In the UK, the legal term is "sole trader", (see https://www.gov.uk/set-up-sole-trader). This is one of the classes of company under tax law (the others are a "partnership", a "private limited company" and a "public limited company").
A sole trader can employ any number of employees, but they have no stake in the business. A typical example would be an independent plumber.
(It would be possible to set up a limited company with one director who is also the only shareholder, but this would be unusual.)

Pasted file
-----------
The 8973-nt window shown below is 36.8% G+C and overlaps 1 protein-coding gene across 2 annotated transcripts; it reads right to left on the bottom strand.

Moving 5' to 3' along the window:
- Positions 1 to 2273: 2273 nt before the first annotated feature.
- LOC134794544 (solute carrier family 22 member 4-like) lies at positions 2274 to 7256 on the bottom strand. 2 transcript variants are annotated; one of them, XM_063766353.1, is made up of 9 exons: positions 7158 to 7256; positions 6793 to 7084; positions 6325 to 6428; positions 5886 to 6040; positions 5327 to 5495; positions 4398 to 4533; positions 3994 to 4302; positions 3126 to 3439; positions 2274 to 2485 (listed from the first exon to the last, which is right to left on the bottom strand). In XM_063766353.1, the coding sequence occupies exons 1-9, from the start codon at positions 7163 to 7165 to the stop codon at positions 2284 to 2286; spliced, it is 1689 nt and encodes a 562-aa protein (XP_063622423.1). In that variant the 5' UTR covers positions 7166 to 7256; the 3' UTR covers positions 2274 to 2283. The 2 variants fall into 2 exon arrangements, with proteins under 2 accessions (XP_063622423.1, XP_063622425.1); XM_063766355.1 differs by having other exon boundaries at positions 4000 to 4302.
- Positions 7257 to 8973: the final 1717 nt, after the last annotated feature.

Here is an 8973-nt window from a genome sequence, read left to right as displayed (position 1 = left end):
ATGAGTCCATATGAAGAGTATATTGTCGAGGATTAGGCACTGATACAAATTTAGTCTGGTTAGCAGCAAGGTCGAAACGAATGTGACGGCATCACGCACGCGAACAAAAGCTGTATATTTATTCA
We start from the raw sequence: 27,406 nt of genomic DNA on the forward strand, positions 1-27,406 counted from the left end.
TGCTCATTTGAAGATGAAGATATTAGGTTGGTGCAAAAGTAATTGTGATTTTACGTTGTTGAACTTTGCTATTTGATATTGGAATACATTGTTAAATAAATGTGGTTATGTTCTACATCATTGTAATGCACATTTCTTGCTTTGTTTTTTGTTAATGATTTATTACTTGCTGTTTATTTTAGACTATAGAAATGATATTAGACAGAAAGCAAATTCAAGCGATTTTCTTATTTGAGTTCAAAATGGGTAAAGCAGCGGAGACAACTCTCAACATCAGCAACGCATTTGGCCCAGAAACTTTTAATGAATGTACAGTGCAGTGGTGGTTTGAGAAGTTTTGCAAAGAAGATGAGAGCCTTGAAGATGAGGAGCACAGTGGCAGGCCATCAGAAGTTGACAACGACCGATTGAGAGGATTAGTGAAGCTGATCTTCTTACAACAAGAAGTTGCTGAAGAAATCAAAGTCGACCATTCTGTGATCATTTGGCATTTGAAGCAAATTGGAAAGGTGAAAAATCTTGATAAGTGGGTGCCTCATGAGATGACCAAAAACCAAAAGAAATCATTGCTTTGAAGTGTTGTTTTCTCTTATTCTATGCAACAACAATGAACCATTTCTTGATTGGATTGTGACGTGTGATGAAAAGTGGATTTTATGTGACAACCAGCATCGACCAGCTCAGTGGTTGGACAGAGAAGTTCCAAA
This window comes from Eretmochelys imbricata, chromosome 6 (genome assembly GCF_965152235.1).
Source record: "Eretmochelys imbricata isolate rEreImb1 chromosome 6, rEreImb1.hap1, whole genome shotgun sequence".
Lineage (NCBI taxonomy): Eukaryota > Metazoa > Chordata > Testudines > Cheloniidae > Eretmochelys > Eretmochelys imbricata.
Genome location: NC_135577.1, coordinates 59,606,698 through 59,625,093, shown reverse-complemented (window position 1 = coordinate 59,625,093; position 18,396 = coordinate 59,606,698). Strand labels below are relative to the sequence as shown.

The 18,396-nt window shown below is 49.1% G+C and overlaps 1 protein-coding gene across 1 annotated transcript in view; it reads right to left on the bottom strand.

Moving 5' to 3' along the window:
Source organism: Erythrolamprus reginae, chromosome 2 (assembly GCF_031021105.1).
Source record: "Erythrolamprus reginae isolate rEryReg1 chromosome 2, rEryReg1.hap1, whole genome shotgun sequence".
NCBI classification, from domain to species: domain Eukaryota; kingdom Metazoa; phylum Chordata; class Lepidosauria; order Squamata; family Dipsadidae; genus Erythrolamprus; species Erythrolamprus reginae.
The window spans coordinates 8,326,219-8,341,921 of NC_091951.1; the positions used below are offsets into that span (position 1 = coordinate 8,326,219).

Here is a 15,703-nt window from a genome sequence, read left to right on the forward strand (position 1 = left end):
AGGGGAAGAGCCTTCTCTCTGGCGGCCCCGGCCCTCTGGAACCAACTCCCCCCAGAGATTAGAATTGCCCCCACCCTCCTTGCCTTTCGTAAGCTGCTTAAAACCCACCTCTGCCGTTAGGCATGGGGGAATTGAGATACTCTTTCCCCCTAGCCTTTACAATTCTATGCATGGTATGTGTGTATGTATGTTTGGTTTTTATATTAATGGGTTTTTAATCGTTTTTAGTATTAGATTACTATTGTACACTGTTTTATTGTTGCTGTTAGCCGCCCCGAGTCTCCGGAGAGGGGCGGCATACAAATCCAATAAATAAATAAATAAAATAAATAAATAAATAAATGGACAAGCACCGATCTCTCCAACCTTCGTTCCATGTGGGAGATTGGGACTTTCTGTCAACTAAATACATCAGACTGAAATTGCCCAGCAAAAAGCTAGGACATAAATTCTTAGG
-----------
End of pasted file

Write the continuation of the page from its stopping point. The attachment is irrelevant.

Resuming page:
I believe the legal US term is "sole proprietorship"
You would normally only use "sole trader" in a legal context. In casual contexts you could use any of the various examples you give in the question
If you are earning more than £1000 by selling hairbows on etsy, you should set up as a "sole trader" and register for tax self-assessment, otherwise you could find yourself arrested for tax evasion.
I heard Mary's one-woman business is doing really well, she made £8000 pounds last year selling hairbows!